Clea: Just like, it’s a fun book.
Clea: There are a lot of quizzes and little tidbits and anecdotes.
Joanna: Yeah it is. It’s really fun. Yeah.
Elsie: I can’t wait. I’m so excited. OK, so I have a few listener questions I’ve collected.
Elsie: So the first one is, I got a lot of questions in this same vein. Basically people saying is it even possible to organize when I have children or is it even possible to keep it organized, which I am sure you hear this question all the time. So do you have a little pep talk ready to go in your back pocket for moms who are afraid that it’s just not worth it?
Joanna: No it’s always worth it!
Clea: Always worth it.
Joanna: What you need is a smart, sustainable system. So something that is very child friendly and easy to put back. You don’t want to get too fussy. You don’t want it to get too micro in the categories. You need large groupings and you will succeed in putting things away and keeping the system in place.
Clea: If you have one bin that’s for Magna Tiles, the kids are going to put it back. They know where it goes.
Joanna: And it’s fun it’s a game. You have to think about it as a game to put things away.
Clea: But I also think that people need to remember that kids know how to operate in the classroom and like the classroom is full of bins of toys.
Joanna: Guess what, the home is now the classroom.
Clea: I know, but that’s the thing. There’s no pass for the kids.
Clea: They have to put it back and the teachers are not going to give them a pass and the teacher’s not going to clean it up. Kids are expected to do these things. And I think that they come home and they think that they can pull one over on you. And it’s like, no, you know how to do this.
Joanna: Yeah, you do it all day at school, and guess where your school is now. Right here.
Elsie: Ha! That’s a good pep talk. I love it.
Clea: I’ll say this. There’s also when it becomes potentially a bridge too far for a child. And you also have to recognize that. And I will throw myself under the bus for this. My daughter, Stella, who is nine years old, must literally take like a shovel inside of her t-shirt drawer every day and, like, tear it up. And I have folded them so beautifully over and over again and taught her how to fold them over and over again. And truly, it’s all folded so neatly and upright. I don’t even know how she doesn’t know what she’s looking for, like it’s all right there. So she must just enjoy making a t-shirt solid for me every single day. And you know what? I’ve stopped because I’m like, I’m closing the drawer. If you want to live that way, then that’s the way you’re going to live. I’m not going to refold your drawer over and over and over again. And maybe at nine years old, having a perfectly folded drawer is just too much of an expectation for her. I don’t know. So I’ve started hanging more of her clothes because that there’s no excuse for. It’s like maybe you’re not going to get the perfect folding mechanism down, but you can certainly put something on a hanger. And so, again, it’s kind of just…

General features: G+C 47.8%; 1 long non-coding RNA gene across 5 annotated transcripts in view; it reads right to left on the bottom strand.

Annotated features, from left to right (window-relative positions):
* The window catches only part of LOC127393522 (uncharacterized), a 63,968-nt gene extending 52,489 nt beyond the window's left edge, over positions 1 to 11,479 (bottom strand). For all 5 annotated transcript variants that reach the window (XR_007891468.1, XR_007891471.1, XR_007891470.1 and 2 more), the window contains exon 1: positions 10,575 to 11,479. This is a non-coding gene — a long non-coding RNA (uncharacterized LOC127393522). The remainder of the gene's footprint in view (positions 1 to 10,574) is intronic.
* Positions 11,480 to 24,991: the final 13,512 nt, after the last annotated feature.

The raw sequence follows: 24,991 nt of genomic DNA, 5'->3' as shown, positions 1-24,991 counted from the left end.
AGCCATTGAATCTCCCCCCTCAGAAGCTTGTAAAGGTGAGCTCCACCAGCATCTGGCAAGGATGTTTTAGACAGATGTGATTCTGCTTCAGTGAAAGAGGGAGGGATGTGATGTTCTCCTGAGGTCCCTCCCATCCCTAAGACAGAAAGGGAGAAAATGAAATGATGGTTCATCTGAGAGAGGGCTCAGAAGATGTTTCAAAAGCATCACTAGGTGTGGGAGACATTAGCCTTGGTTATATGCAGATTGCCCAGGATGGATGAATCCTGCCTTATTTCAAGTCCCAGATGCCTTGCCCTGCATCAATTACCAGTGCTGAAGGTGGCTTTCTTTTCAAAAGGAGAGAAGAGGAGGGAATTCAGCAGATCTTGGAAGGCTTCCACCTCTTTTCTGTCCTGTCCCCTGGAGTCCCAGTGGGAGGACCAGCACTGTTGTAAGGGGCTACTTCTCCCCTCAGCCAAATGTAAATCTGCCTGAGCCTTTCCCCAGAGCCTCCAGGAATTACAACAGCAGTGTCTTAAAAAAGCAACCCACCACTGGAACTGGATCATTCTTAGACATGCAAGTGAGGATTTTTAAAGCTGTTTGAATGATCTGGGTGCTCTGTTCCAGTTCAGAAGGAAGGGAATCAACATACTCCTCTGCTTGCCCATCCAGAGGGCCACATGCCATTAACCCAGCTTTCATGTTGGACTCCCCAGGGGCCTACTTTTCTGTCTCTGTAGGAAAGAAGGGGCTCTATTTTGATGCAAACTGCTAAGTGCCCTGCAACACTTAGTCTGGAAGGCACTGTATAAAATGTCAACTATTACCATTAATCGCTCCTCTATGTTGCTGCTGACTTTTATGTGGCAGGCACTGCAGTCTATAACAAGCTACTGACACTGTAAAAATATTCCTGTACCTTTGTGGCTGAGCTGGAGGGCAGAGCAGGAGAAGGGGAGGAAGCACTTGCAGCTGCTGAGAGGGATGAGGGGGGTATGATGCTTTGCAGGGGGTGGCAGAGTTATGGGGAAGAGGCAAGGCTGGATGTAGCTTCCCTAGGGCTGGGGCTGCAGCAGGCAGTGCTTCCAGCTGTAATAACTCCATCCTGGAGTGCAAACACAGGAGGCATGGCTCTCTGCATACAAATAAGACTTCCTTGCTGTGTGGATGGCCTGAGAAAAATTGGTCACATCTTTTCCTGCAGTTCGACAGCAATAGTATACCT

Joanna: I have another example.
Elsie: That’s really good advice.
Joanna: Both like on principle, we both make both of our children make the beds in the morning. However, because it’s our issue that they need to be made perfectly. We both independently of knowing from each other, go back and remake all two beds in each of our own houses for both of the kids.
Clea: And again, that’s an us problem.
Joanna: Right, like I’m sorry you can’t make it like a grown woman who does this for a job. I won’t expect my six-year-old daughter to be able to do that, but you do have to make it.
Clea: So again, it’s understanding what is reasonable and what’s maybe your own issue. And like for me, maybe I want Stella to keep her drawers perfectly folded, like I would fold in a client’s house. But that’s probably not realistic for her. Certainly not at seven o’clock in the morning when she’s getting dressed. So maybe I just need to reform my system and reduce my expectations for that. But can she put things away?
Clea: Yes. They’re not going to be on the floor.
Elsie: That’s really good advice. I think it’s always a mix of both for sure. Reducing expectations and continuing to try. Ok, so what are your best tips for adding more storage when the storage is not great in your home? So an old home, an apartment.
Joanna: Ywo magic tricks for you. One is an over the door storage unit you can buy at the Container Store. They’re by Elfa, and tool free!
Clea: Tool free! They hook on, you kind of clamp it and…
Joanna: And they’re like little shelves that go on the back of the door and it is magic, you can store so many things. I’m so obsessed with them that I have them throughout my entire house just because I think they’re so smart and I want to see them.
Clea: She literally have them in closets and I’ll open the closet and the closet’s empty because it’s all on the back of the door. And I’m like, you could have just used the shelves. And she’s like, I just really like it like that.
Joanna: Yeah! And it gives you lower space if you don’t have that much, like if your kids are short or small.
Clea: If you’re under tall like Joanna is.
Joanna: And all of the top shelves, it’s so annoying to get up there all the time. So it does maximize your lower shelf opportunities. Especially for kids to give them that any more things that they can put away themselves.